Cataract Surgery Has No Clear Link to AMD: Korean Survey

Matthew R. Starr, MD; Sophie J. Bakri, MD


July 22, 2016

Cataract Surgery and Age-Related Macular Degeneration in the 2008-2012 Korea National Health and Nutrition Examination Survey

Park SJ, Lee JH, Ahn S, Park KH
JAMA Ophthalmol. 2016;134:621-626

Cataract Surgery Connection

Two of the most common causes of vision loss in the industrialized world are cataracts and age-related macular degeneration (AMD). For decades, it has been thought that cataract surgery may actually cause patients with macular degeneration to progress from early to late AMD, further compounding the vision loss they already experience. Studies have theorized that postoperative inflammation or intraoperative damage may result in disruptions in the Bruch membrane, in turn leading to neovascularization. However, cataract surgery continues to evolve and become more sophisticated, potentially diminishing this risk.

Study Summary

In this cross-sectional study, the authors had access to Korean Ophthalmological Society survey data from nearly 18,000 patients (34,863 eyes) over a span of 5 years. Participants underwent a health interview, examination, and nutrition surveys. All patients also had fundus photos, as well as documentation of lens status and other demographic and health metrics.

In the end, the authors examined 314 pseudophakic eyes with signs of AMD on fundus photos and 1691 phakic eyes with AMD. There was no difference between phakic and pseudophakic eyes when the incidences of early, late, and all stages of AMD were examined. The authors did, however, note a significant difference between the phakic and pseudophakic eyes when they separated the groups into right and left eyes: The left eyes with cataract surgery were more likely to have late AMD (defined as geographic atrophy or neovascular AMD). The left eye association could be attributed to chance, according to the authors.

The authors believed that focusing on a nationally representative population by using survey findings from a Korean database would eliminate the biases that prior studies neglected (ie, selection bias). In doing so, they felt their conclusion that there is no clear association between late AMD and pseudophakic status would be more acceptable. The authors hypothesized that recent surgical techniques leading to decreased intraocular inflammation and new lenses with increased ultraviolet-blocking technology account for the lack of an association between cataract surgery and AMD.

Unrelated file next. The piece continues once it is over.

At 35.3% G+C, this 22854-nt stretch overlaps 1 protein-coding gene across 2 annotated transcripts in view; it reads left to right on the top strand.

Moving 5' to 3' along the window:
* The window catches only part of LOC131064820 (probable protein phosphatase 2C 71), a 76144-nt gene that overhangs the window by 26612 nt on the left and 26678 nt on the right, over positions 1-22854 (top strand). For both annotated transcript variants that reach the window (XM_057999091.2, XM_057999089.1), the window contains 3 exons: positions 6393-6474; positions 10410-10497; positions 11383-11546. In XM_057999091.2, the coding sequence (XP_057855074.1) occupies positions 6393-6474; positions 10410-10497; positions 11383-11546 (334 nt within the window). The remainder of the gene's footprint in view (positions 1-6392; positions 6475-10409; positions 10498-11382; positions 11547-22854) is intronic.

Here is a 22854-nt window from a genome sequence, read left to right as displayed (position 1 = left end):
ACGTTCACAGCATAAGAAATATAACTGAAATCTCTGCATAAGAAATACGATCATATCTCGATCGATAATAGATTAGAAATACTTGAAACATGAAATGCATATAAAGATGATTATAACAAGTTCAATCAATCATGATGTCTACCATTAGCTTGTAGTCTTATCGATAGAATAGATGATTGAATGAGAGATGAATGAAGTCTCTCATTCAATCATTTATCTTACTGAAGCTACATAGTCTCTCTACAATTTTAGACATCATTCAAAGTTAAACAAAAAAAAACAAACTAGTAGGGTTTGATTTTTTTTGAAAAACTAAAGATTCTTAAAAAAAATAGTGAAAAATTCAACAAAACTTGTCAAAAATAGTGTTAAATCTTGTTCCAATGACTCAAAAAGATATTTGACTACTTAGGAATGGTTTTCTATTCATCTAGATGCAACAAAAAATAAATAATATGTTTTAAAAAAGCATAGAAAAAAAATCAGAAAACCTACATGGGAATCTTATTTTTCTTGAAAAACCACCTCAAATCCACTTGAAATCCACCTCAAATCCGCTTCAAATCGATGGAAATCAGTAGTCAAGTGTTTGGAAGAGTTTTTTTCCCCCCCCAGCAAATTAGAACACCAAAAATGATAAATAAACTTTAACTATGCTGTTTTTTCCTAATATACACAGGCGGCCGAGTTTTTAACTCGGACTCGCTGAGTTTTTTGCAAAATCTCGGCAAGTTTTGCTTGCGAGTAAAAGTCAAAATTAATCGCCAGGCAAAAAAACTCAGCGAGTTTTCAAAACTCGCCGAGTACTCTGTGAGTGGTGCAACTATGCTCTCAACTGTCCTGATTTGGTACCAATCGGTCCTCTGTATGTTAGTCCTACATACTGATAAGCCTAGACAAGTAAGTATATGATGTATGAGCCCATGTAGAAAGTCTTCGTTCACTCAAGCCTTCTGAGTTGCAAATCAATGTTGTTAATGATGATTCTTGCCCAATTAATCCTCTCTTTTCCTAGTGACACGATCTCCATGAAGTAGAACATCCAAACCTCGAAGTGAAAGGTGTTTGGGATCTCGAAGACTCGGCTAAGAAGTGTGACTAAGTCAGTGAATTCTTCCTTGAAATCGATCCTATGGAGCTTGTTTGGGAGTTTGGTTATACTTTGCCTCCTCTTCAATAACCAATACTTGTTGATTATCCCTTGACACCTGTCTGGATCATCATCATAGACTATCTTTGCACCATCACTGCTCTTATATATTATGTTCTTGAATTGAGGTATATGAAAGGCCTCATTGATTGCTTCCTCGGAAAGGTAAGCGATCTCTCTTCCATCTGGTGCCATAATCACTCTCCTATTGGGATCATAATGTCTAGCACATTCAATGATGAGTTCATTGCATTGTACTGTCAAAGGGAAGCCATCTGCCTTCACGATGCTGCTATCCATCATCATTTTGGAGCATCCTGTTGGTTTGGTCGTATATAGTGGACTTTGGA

This is a cross-sectional study and cannot assess progression of AMD, but instead only analyze its association with cataract surgery. It was done in a predominantly Asian population who probably have different variants of AMD, which may not react in the same manner as forms of AMD observed in other previously studied populations.

Although the numbers in this database are impressive, the authors examined only approximately 300 eyes with any AMD that had cataract surgery. This is a decent number of eyes, but significantly smaller than prior studies on this subject.

This study provides a succinct update on the issue of cataract surgery and AMD, with conclusions hinting that newer techniques in cataract surgery are not associated with late stages of AMD (or any stage of AMD, for that matter). However, it is not a longitudinal study and cannot assess causation. Moving forward, prospective studies using newer cataract surgical techniques would probably give an even clearer picture on whether or not cataract surgery using today's technology causes progression of AMD.


Comments on Medscape are moderated and should be professional in tone and on topic. You must declare any conflicts of interest related to your comments and responses. Please see our Commenting Guide for further information. We reserve the right to remove posts at our sole discretion.